Flavour of the Week / Practical Practice

Pharmaceutical Treatment of Obesity: The 20th Century

Look out Orlistat, there’s a new kid in town! Several weeks ago the FDA in the US approved the use of a new weight loss medication, Belviq – the first such medication to be approved in 13 years. To be “used in combination with a reduced-calorie diet and exercise to combat obesity”, Belviq, or lorcaserin, works by activating serotonin receptors, stimulating satiety and satisfaction; clinical trials have shown a modest 5% weight loss with the drug in combination with diet and exercise (1,2).

Pharmacologic attempts to control obesity have a long and storied history, not all good (3). In honour of newbie Belviq (though still not approved in Canada), we’re taking a look at the good and bad that have come before this newest weight loss drug.

This installment will cover up to the end of the 20th century. We call this one from laxatives to Fen-Phen. Stay tuned for next week’s breakdown of highlights and lowlights of the last 12 years.

As early as the 2nd century AD, physicians have used the laxative and vomiting-inducing effects of some herbs for the purposes of weight loss. While these methods are still, unfortunately, popular today, things have changed a lot since in terms of what physicians recommend for obesity management. It’s been a bumpy road though!

1920s: “Modern day” pharmaceutical treatment of obesity begins with the simple observation that people with hypothyroidism treated with thyroid hormone lose weight – good for everyone, right? Thyroid hormone is given as the first weight loss drug (4), though the induction of classic hyperthyroidism takes the shine off this new use pretty quickly!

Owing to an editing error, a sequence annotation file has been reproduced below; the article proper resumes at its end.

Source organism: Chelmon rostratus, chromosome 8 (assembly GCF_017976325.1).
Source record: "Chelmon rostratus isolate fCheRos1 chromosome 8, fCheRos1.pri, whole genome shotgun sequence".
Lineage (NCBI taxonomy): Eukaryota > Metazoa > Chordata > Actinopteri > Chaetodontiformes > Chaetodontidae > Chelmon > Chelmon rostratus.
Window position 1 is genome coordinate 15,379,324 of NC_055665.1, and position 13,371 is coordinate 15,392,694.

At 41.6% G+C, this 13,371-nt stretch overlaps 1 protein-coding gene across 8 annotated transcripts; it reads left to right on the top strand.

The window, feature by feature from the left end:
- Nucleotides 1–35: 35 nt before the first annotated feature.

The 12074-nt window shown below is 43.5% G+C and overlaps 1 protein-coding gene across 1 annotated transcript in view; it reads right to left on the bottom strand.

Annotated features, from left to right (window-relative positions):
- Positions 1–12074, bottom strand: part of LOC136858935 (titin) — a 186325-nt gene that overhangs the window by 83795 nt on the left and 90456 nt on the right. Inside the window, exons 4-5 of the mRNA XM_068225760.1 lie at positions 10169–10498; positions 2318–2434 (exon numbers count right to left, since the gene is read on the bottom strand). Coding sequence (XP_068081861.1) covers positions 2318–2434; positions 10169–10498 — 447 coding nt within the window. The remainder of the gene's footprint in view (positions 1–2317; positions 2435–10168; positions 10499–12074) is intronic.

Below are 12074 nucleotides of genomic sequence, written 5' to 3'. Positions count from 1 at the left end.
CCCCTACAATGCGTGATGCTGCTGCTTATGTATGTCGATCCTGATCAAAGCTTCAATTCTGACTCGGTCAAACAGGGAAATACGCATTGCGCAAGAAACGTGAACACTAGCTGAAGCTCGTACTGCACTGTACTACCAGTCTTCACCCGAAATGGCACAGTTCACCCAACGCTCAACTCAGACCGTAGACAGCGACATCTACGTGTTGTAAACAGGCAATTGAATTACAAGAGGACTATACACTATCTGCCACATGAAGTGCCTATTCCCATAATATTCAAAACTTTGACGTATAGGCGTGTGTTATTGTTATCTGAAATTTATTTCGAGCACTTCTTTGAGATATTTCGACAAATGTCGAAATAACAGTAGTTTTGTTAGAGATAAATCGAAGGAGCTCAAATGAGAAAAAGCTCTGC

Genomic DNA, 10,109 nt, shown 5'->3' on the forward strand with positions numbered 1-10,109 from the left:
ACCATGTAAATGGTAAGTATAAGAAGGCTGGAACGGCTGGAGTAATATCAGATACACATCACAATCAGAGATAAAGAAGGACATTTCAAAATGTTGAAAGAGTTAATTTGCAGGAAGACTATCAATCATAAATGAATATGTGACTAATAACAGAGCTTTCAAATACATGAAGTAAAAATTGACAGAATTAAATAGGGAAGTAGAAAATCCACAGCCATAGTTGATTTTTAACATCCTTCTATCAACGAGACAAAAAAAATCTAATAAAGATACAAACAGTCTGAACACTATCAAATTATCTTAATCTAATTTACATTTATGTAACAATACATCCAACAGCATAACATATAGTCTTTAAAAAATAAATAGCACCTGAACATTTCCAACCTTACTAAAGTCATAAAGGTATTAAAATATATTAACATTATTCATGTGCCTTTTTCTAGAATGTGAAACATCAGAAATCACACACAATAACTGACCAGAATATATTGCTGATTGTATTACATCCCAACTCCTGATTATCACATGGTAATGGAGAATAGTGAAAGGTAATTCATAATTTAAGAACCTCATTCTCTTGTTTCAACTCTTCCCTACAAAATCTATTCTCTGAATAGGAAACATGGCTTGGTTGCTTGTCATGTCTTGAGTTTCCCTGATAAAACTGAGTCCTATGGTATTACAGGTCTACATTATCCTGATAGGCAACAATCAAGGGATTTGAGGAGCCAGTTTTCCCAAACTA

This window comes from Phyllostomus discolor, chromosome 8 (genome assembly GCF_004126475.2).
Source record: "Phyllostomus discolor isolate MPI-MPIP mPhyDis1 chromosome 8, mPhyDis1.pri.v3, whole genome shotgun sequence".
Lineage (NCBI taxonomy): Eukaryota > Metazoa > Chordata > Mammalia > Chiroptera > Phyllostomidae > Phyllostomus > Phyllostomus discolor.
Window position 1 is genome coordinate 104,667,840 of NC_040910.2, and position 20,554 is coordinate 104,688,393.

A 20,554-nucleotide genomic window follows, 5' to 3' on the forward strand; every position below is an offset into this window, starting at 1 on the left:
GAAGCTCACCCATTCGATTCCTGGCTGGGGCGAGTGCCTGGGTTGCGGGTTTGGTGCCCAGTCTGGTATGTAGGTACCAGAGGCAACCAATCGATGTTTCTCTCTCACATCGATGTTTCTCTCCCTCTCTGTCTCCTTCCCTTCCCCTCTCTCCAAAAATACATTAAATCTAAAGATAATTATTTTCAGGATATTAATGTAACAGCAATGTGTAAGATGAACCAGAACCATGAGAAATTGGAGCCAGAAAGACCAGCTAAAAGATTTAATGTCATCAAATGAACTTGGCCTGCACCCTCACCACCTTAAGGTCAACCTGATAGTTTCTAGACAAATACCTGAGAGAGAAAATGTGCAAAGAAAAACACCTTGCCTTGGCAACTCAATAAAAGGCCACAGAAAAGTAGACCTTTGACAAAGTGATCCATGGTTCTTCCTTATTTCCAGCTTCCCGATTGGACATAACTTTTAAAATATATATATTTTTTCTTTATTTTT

1933: 2,4-dinitrophenol (DNP) is introduced as a weight loss drug. Shown to dramatically increase metabolic rate and cause rapid weight loss, DNP alters mitochondrial proton transport and uncouples oxidative phosphorylation. Essentially, DNP interferes with your body’s ability to convert fuel to energy (as ATP); instead heat is produced, and you rapidly draw on fat stores to keep up with energy demands, particularly as DNP dose increases (5).

In addition to increased metabolic rate, DNP also has some nasty side effects related to the production of excess heat including hyperthermia, tachycardia, diaphoresis (excessive sweating), and even death. (5). Discontinued as a weight loss drug in physician practices in 1938, DNP is still available over the internet and remains popular with bodybuilders and athletes cutting weight. Still causing poisoning and deaths too!

1935: The stimulant and weight loss effects of amphetamines are first recognized (6). Suppressing appetite and increasing alertness, amphetamines were extremely popular as prescription and off-label weight loss treatment for DECADES.

1959: Phentermine, a stimulant with similar chemical properties to amphetamines, is approved as an appetite suppressant (7). Much later, phentermine would provide the “phen” in Fen-Phen. Current clinical trials are looking at a combination of phentermine and topiramate, an anticonvulsant, in obesity management (8).

1963: Given rampant prescription and off-label use of weight loss medications (and the coinciding link between thalidomide and birth defects), the FDA cracks down and amends the Food, Drug and Cosmetics Act. For the first time (yikes!), medications must first show efficacy and safety before they can be marketed.

1967: It wasn’t until eight women died in Oregon (and more followed in other states) due to the so-called “rainbow pill” combination of amphetamines, thyroid hormones, diuretics, barbituates and laxatives that the government intervened (9). Senate investigations halted the practice of these multiple-pill regimens, though individual amphetamine use was still common.